General Purpose Tools

How to Find Lost Objects

Ultimate recovery

In my household I am Mr. Find It. I rarely if ever lose things myself, and have become the go-to guy to find what others have lost. Over the years of finding things, I have evolved a set of principles very similar to those laid out in this very simple book. This method really works.

You can read this book for free online. That way you’ll never lose it.

But some people like the laminated-paper-pulp form to give as a gift. While there is more in the slim book, none of the extra is essential. Still, it’s a handy quick reference.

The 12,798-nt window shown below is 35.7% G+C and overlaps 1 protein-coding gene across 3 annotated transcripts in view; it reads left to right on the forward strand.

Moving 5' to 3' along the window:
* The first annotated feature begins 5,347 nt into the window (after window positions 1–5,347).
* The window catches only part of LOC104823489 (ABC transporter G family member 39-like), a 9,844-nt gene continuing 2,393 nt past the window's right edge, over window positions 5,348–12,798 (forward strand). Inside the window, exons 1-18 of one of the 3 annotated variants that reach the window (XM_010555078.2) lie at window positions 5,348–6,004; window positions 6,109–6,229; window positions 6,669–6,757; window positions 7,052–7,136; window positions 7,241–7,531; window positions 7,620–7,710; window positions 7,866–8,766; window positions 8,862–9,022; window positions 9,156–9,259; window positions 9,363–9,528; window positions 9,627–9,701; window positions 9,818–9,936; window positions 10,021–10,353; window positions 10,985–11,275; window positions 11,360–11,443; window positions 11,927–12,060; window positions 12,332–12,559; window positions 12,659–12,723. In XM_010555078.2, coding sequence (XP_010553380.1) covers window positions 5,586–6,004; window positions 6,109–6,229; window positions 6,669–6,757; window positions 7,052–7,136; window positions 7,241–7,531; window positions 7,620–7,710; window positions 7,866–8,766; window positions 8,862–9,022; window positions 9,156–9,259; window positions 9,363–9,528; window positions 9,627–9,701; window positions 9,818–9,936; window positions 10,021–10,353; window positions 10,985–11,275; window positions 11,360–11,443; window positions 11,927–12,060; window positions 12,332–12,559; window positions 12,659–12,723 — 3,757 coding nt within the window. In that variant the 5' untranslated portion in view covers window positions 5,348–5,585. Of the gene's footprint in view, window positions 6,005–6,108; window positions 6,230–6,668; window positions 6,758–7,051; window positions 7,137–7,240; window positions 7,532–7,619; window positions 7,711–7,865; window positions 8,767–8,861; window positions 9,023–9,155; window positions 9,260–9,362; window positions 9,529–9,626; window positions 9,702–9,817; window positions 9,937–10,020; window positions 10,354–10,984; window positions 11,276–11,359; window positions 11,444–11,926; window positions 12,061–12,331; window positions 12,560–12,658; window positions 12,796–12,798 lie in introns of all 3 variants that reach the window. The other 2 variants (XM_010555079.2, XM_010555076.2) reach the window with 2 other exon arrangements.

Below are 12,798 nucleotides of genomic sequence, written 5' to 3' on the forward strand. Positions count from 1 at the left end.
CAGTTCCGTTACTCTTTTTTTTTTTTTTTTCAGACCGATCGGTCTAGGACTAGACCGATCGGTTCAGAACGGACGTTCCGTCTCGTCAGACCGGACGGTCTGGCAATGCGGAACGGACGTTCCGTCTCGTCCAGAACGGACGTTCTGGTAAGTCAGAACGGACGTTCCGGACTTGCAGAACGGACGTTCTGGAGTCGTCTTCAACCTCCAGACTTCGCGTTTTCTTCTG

-- KK 04/28/06


Principle Ten
The Eureka Zone

The majority of lost objects are right where you figure-once you take a moment to stop and figure.
Others, however, are in the immediate vicinity of that place. They have undergone a displacement-a shift in location that, although minor, has served to render them invisible.
Some examples:
A pencil has rolled beneath a typewriter.
A tool has been shoved to the rear of a drawer.
A book on a shelf has gotten lodged behind other books.
A folder has been misfiled, several folders away from where it belongs.
Objects are apt to wander. I have found, though, that they tend to travel no more than eighteen inches from their original location. To the circle described by this eighteen-inch radius I have given a name. I call it the Eureka Zone. With the aid of a ruler, determine the Eureka Zone of your lost object. Then explore it. Meticulously.

How to Find Lost Objects
Professor Solomon

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